When it comes to advice on saving for retirement, much of the discussion focuses on how to make the most of employer-sponsored tools such as 401(k) plans. While this information is certainly very important for employees with access to these types of savings vehicles, it isn’t much help if you’re among the roughly 16 million Americans who are self-employed.
Fortunately, there are plenty of ways for self-employed individuals to save for retirement that don’t involve relying on an employer. Of course, setting up one or more of these strategies is a do-it-yourself job. You won’t have access to a human-resources team to walk you through the savings-plan application or the opportunity to obtain matching contributions from a company. Instead, you’ll need to rely on the same strategies that you use to run your own business, particularly in terms of planning ahead and staying disciplined, in order to develop your own retirement plan.
The following are some of the most commonly used retirement-savings vehicles for self-employed individuals:
Traditional or Roth IRA
One of the easiest ways for self-employed individuals to start saving for retirement is to open an IRA. These individual plans have no special filing requirements and relatively low contribution limits (up to $6,000 in 2019), which makes them ideal for new entrepreneurs trying to launch a business and those who may not be making significant profits yet. Additionally, if you’re leaving your existing job to become self-employed, you have the option to roll your previous 401(k) into an IRA.
Solo or One-Participant 401(k)
This plan is exclusively for sole proprietors who don’t have any employees, with the exception of a spouse working for the business. Apart from this, solo 401(k) plans are very similar to the 401(k)s that larger companies offer and provide the same tax advantages and contribution limits. If you’re self-employed, one of the main benefits that you’ll gain from starting a solo 401(k) is the ability to contribute to the plan as both the employee and employer. In other words, you can make employee contributions and match them as your own employer, like a company would in a traditional 401(k) scenario. This allows you to claim the tax break for your employee contribution and your employer match. Moreover, solo 401(k)s are simple to set up and administer. For example, if your assets don’t exceed $250,000, there is no requirement to file.
The Simplified Employee Pension (SEP), which is a variant of an individual IRA, is a very easy plan to establish and operate. While it is most beneficial for sole proprietors, it offers the additional advantage of accommodating a few other employees, as well. The most important aspect to understand about SEP IRAs is that you can only contribute to them in your capacity as an employer. Consider this plan as a savings vehicle that you’ve set up on behalf of yourself and anyone else working for you. Furthermore, as the employer, you’re required to make equal contributions for all of your eligible employees. This means that if you want to contribute 10% of your compensation for yourself, for example, you must contribute the same amount for anyone else working for your company: You don’t have the option to give yourself more. While this may not make a significant difference if you have only one or two employees, this type of plan can become costly if you have a larger workforce.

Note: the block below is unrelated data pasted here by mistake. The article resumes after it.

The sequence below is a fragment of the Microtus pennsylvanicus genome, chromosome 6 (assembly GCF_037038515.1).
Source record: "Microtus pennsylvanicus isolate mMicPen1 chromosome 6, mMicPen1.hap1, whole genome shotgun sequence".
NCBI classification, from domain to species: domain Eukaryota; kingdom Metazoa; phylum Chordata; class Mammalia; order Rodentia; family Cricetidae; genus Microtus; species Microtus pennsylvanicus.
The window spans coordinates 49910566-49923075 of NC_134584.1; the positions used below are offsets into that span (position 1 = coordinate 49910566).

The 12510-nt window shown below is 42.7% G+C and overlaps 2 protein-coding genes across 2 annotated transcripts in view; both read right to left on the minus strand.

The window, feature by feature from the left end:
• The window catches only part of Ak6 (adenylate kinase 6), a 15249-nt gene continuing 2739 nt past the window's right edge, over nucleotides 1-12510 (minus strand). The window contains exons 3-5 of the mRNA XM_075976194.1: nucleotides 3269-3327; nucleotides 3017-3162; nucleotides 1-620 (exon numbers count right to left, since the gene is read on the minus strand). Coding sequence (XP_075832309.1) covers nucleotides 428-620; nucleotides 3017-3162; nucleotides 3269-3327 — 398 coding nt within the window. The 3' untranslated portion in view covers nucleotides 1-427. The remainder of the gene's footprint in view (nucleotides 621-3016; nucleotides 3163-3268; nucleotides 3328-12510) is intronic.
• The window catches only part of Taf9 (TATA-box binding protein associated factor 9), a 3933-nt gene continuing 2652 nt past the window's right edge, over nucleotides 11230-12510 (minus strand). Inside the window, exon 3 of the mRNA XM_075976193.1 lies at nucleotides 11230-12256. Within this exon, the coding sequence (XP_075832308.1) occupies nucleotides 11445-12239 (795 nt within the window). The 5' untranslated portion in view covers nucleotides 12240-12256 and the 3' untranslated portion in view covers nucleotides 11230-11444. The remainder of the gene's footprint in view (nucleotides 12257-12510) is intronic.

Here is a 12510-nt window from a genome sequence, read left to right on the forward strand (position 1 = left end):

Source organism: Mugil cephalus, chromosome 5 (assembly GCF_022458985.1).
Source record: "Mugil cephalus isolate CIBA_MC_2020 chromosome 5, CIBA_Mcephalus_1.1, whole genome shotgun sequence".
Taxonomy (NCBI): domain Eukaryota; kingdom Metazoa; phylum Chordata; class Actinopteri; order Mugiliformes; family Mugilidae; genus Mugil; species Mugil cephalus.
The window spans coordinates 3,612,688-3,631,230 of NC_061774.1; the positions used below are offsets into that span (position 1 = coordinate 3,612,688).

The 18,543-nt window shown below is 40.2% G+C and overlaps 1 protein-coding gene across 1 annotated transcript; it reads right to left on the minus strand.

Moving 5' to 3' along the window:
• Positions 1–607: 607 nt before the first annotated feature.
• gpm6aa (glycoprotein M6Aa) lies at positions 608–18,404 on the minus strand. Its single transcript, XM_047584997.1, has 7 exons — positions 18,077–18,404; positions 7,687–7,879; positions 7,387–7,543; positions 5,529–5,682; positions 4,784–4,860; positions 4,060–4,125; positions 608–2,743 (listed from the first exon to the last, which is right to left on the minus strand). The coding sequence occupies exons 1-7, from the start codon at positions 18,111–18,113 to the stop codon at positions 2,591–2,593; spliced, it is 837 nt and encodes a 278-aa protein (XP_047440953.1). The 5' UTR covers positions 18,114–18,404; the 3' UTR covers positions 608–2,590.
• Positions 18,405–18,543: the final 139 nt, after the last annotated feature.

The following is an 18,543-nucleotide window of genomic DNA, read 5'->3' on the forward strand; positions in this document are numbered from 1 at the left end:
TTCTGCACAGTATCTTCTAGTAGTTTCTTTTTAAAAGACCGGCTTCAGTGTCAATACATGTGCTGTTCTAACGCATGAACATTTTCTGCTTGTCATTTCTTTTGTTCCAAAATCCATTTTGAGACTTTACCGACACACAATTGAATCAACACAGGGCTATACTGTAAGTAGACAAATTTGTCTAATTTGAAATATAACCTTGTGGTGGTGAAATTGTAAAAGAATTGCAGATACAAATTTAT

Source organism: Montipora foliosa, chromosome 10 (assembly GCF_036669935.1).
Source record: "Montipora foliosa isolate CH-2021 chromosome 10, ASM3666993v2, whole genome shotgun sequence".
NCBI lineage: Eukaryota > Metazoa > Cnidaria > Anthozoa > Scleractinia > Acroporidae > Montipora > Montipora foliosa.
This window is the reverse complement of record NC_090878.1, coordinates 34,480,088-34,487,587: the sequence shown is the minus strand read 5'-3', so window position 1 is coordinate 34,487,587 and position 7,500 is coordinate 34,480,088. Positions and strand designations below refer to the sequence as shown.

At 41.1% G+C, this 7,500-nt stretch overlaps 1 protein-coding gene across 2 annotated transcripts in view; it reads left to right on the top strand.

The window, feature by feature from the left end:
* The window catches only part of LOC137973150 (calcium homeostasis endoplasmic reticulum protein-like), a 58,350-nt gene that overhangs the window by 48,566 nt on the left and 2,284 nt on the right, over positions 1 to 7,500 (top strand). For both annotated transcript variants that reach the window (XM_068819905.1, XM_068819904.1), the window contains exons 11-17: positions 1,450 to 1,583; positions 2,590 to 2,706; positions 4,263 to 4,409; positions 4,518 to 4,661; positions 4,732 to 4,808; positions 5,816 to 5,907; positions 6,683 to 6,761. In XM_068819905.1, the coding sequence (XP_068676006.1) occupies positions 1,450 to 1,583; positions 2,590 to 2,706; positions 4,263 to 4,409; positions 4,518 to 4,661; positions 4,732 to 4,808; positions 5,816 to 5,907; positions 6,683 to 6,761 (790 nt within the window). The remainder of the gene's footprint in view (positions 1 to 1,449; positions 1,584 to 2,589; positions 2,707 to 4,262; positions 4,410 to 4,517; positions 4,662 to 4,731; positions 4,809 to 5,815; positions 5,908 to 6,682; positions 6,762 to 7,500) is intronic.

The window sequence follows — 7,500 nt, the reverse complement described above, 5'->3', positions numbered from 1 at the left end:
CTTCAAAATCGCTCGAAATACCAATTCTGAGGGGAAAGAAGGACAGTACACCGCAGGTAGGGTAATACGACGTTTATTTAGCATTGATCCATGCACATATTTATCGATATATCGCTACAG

A hybrid of an IRA and a 401(k) plan, the Savings Incentive Match Plan for Employees (SIMPLE) is a good option if you run your own business with less than 100 employees. The plan is also available for sole proprietors. Unlike a SEP IRA, a SIMPLE IRA is based on the premise that employees make their own contributions, so the responsibility of contributing isn’t entirely on the employer. However, employers are usually required to make matching contributions of up to 3 percent of employee compensation or fixed contributions of 2 percent to every eligible employee. It’s also important to be aware that SIMPLE IRAs come with an early withdrawal penalty of 10 percent if taken out before age 59-and-a-half. This increases to 25 percent within the plan’s first two years.
Also known as the HR 10 plan, but more commonly referred to as a qualified or profit-sharing plan, the Keogh plan is perhaps the most complex option for self-employed individuals. However, it also allows for the greatest potential for retirement savings. HR 10 plans are typically structured as defined contribution plans, which involve contributing a fixed percentage or sum during every period, although they can also be established as defined benefit plans. They can prove somewhat complicated to set up (professional help is usually required), so they are usually most appropriate for self-employed individuals who have high incomes or who want to be able to save a lot for retirement quickly.